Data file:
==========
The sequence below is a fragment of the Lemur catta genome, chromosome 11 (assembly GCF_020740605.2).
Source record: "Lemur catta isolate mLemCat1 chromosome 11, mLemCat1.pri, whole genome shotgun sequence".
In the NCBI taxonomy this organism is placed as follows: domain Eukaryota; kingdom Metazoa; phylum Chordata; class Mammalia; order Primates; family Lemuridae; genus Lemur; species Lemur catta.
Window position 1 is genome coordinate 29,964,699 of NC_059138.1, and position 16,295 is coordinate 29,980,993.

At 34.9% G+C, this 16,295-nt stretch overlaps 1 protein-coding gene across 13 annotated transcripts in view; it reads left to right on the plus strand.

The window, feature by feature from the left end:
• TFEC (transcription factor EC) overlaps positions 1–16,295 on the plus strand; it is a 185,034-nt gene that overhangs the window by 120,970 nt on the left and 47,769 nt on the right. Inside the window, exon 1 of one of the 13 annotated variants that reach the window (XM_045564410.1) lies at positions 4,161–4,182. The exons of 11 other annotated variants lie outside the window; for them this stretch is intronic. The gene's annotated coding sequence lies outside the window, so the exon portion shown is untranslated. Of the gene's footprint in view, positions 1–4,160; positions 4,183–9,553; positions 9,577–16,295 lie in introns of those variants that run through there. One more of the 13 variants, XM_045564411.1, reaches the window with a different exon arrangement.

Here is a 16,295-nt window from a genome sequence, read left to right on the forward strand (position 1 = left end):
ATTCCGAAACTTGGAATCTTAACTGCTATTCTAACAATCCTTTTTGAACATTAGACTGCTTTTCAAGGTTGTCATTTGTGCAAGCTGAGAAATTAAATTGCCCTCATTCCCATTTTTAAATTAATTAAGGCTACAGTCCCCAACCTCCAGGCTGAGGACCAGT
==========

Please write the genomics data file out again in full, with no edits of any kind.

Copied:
The sequence below is a fragment of the Lemur catta genome, chromosome 11 (assembly GCF_020740605.2).
Source record: "Lemur catta isolate mLemCat1 chromosome 11, mLemCat1.pri, whole genome shotgun sequence".
In the NCBI taxonomy this organism is placed as follows: domain Eukaryota; kingdom Metazoa; phylum Chordata; class Mammalia; order Primates; family Lemuridae; genus Lemur; species Lemur catta.
Window position 1 is genome coordinate 29,964,699 of NC_059138.1, and position 16,295 is coordinate 29,980,993.

At 34.9% G+C, this 16,295-nt stretch overlaps 1 protein-coding gene across 13 annotated transcripts in view; it reads left to right on the plus strand.

The window, feature by feature from the left end:
• TFEC (transcription factor EC) overlaps positions 1–16,295 on the plus strand; it is a 185,034-nt gene that overhangs the window by 120,970 nt on the left and 47,769 nt on the right. Inside the window, exon 1 of one of the 13 annotated variants that reach the window (XM_045564410.1) lies at positions 4,161–4,182. The exons of 11 other annotated variants lie outside the window; for them this stretch is intronic. The gene's annotated coding sequence lies outside the window, so the exon portion shown is untranslated. Of the gene's footprint in view, positions 1–4,160; positions 4,183–9,553; positions 9,577–16,295 lie in introns of those variants that run through there. One more of the 13 variants, XM_045564411.1, reaches the window with a different exon arrangement.

Here is a 16,295-nt window from a genome sequence, read left to right on the forward strand (position 1 = left end):
ATTCCGAAACTTGGAATCTTAACTGCTATTCTAACAATCCTTTTTGAACATTAGACTGCTTTTCAAGGTTGTCATTTGTGCAAGCTGAGAAATTAAATTGCCCTCATTCCCATTTTTAAATTAATTAAGGCTACAGTCCCCAACCTCCAGGCTGAGGACCAGT